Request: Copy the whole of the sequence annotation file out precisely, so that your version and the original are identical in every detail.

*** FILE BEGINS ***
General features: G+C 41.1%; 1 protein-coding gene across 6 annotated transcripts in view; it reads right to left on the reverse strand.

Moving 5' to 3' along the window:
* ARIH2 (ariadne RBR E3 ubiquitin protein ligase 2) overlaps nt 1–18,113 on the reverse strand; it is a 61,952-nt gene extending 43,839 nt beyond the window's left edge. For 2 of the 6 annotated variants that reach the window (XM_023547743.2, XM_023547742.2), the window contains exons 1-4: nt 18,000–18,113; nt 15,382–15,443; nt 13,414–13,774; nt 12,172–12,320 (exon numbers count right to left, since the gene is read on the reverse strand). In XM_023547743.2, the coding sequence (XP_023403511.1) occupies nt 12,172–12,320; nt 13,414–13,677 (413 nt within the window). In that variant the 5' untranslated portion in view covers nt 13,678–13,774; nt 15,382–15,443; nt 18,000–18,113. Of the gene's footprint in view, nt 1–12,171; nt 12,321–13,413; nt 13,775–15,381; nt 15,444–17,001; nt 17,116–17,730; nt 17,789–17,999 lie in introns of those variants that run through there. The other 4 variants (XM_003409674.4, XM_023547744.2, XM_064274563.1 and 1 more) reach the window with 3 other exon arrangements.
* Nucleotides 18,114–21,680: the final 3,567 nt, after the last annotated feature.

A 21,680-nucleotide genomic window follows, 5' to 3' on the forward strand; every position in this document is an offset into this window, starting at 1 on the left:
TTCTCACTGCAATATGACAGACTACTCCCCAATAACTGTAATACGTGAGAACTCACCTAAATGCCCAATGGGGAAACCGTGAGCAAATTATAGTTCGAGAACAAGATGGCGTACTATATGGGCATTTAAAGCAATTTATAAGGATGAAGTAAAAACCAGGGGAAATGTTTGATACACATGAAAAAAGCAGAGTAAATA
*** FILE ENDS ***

General features: G+C 41.1%; 1 protein-coding gene across 6 annotated transcripts in view; it reads right to left on the reverse strand.

Moving 5' to 3' along the window:
* ARIH2 (ariadne RBR E3 ubiquitin protein ligase 2) overlaps nt 1–18,113 on the reverse strand; it is a 61,952-nt gene extending 43,839 nt beyond the window's left edge. For 2 of the 6 annotated variants that reach the window (XM_023547743.2, XM_023547742.2), the window contains exons 1-4: nt 18,000–18,113; nt 15,382–15,443; nt 13,414–13,774; nt 12,172–12,320 (exon numbers count right to left, since the gene is read on the reverse strand). In XM_023547743.2, the coding sequence (XP_023403511.1) occupies nt 12,172–12,320; nt 13,414–13,677 (413 nt within the window). In that variant the 5' untranslated portion in view covers nt 13,678–13,774; nt 15,382–15,443; nt 18,000–18,113. Of the gene's footprint in view, nt 1–12,171; nt 12,321–13,413; nt 13,775–15,381; nt 15,444–17,001; nt 17,116–17,730; nt 17,789–17,999 lie in introns of those variants that run through there. The other 4 variants (XM_003409674.4, XM_023547744.2, XM_064274563.1 and 1 more) reach the window with 3 other exon arrangements.
* Nucleotides 18,114–21,680: the final 3,567 nt, after the last annotated feature.

A 21,680-nucleotide genomic window follows, 5' to 3' on the forward strand; every position in this document is an offset into this window, starting at 1 on the left:
TTCTCACTGCAATATGACAGACTACTCCCCAATAACTGTAATACGTGAGAACTCACCTAAATGCCCAATGGGGAAACCGTGAGCAAATTATAGTTCGAGAACAAGATGGCGTACTATATGGGCATTTAAAGCAATTTATAAGGATGAAGTAAAAACCAGGGGAAATGTTTGATACACATGAAAAAAGCAGAGTAAATA